If you study the Netflix site, it’s very usable and it’s a very clear web design. Yet, the most interesting thing is the total experience each user has with the organization and how the site manages that experience. And, it does such a good job, the users regularly badger their friends and family members into also signing up. How cool is that?
Sure. The web is just another in a long line of technological introductions, all of which follow the same pattern:
1) Technology — the designers focus on making the technology do what it’s promised. It may be unusable or difficult to learn, but that’s ok, because it’s doing something you couldn't do before. The web went thru this in the early '90s.
2) Features — the designers focus on building out the function set, experimenting with features to differentiate themselves from others who come along to copy the technology. The web has been going through this for the last 10 years.
3) Experience — the designers focus on delivering a quality experience, often eliminating functions to ensure users get exactly the experience they want. This is what the Web 2.0 movement is about, in many ways.
4) Integration — the designers focus on combining their design into something larger, to create a synergistic effect (1 + 1 = 3). We’re now starting to see this with the integration of some of the early Web 2.0 stuff into larger sites. (Google bought Writely to form Google Docs, for example.)
All of this has happened before. All of this will happen again.
To paraphrase Bismark, specifications are like sausages, it is better not to see them being made.
I think the reason they aren't being made quickly is there isn’t enough demand for them. Most designers and developers are still trying to get their head around working with the tools they have today. Nothing in their day-to-day work says they *have* to move to new standards.
So, without the demands from the developers, the various parties all will try to get their own agenda pushed. And the manufacturers traditionally never want standards (since being standard-compliant is not a competitive advantage if everyone else is also compliant).
In my opinion, the only way new standards will become adopted is if there becomes a huge demand for them.
That’s like asking how would you prioritize between these properties of your clothing: soft, red, washable, attractive, well-made?
Properties are just that. They are a way to describe what makes one thing different from another. You can't say one property is more important than another without a very specific context.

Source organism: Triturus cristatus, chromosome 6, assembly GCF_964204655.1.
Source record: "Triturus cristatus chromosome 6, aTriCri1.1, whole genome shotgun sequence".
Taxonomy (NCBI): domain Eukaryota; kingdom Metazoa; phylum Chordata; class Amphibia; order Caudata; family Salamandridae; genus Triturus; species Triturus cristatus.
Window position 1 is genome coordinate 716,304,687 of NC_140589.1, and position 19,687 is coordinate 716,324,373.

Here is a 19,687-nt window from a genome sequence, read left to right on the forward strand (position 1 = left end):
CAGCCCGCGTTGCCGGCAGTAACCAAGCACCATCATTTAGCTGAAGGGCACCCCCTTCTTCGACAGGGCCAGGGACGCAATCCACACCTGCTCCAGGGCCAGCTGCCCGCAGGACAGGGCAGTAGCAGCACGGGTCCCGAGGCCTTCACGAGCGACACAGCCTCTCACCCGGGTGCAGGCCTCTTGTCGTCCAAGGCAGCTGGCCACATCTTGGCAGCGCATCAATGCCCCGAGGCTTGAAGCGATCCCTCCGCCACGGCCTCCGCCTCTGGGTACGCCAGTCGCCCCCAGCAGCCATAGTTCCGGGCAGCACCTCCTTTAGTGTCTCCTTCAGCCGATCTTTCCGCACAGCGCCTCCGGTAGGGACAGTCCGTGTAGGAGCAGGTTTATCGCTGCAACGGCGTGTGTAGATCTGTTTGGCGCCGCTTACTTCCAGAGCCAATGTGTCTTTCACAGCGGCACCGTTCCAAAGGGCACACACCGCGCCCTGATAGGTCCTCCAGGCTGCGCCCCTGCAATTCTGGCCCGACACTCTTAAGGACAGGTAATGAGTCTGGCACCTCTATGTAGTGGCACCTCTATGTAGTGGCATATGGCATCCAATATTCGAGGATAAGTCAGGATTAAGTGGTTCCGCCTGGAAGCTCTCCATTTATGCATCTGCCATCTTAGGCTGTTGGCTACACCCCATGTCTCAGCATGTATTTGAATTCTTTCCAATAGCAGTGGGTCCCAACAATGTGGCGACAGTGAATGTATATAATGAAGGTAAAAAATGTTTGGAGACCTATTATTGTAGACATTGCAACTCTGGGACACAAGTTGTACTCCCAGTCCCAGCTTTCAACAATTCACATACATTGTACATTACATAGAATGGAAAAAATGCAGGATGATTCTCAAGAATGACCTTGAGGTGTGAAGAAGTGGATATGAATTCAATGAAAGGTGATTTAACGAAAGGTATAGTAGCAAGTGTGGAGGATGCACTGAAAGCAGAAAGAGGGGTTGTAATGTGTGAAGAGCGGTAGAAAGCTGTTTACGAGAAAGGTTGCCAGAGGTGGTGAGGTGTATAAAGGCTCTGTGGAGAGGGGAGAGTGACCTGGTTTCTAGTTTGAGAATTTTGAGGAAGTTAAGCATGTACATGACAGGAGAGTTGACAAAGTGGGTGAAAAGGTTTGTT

And design is all about tradeoffs. We can't ever design the "perfect" solution, because we’re limited in time and resources. So, we look for things that help us conserve our existing time and resources, while looking to produce something which meets the business objectives.
So, this question can’t really be answered without the specifics of the context of the development process.
Well we don’t actually do any design or development work, so we’re not ever in a place where we have to make such a choice.
I think that if you’re forced to choose, you’ve got a broken process.
The right way to look at this is in a larger scope: where are our strengths? Where is our process failing us?
If we look at how we're designing and realize that we’re not producing code that validates, then we need to look at our process and ask what is preventing us from doing that.
We also need to look at how it’s affecting us long-term. In any given project, we can say, “well, we don’t have any blind users right now, so we’re not going to make accessibility a priority -- it’s something we can skip to focus our resources on something more pressing.” But that’s a short-term perspective.
What we want to say is, “How is producing in accessible designs going to hurt us in the long term? How are we going to benefit if we change our standard day-to-day practice to always design for accessibility?”
Once we can answer those questions, it should be clear what the goals are. Then we can look at what we should be doing differently in the process of creating designs.
Ah, well, you’re asking the wrong guy.
I’m not a futurist (someone who looks at trends and predicts what is going to happen). I’m a historian (someone who looks at what’s been done and tries to assess it’s importance).
Ask me what the biggest advances have been in the past, and we can talk. But ask me about the future and I claim ignorance. :)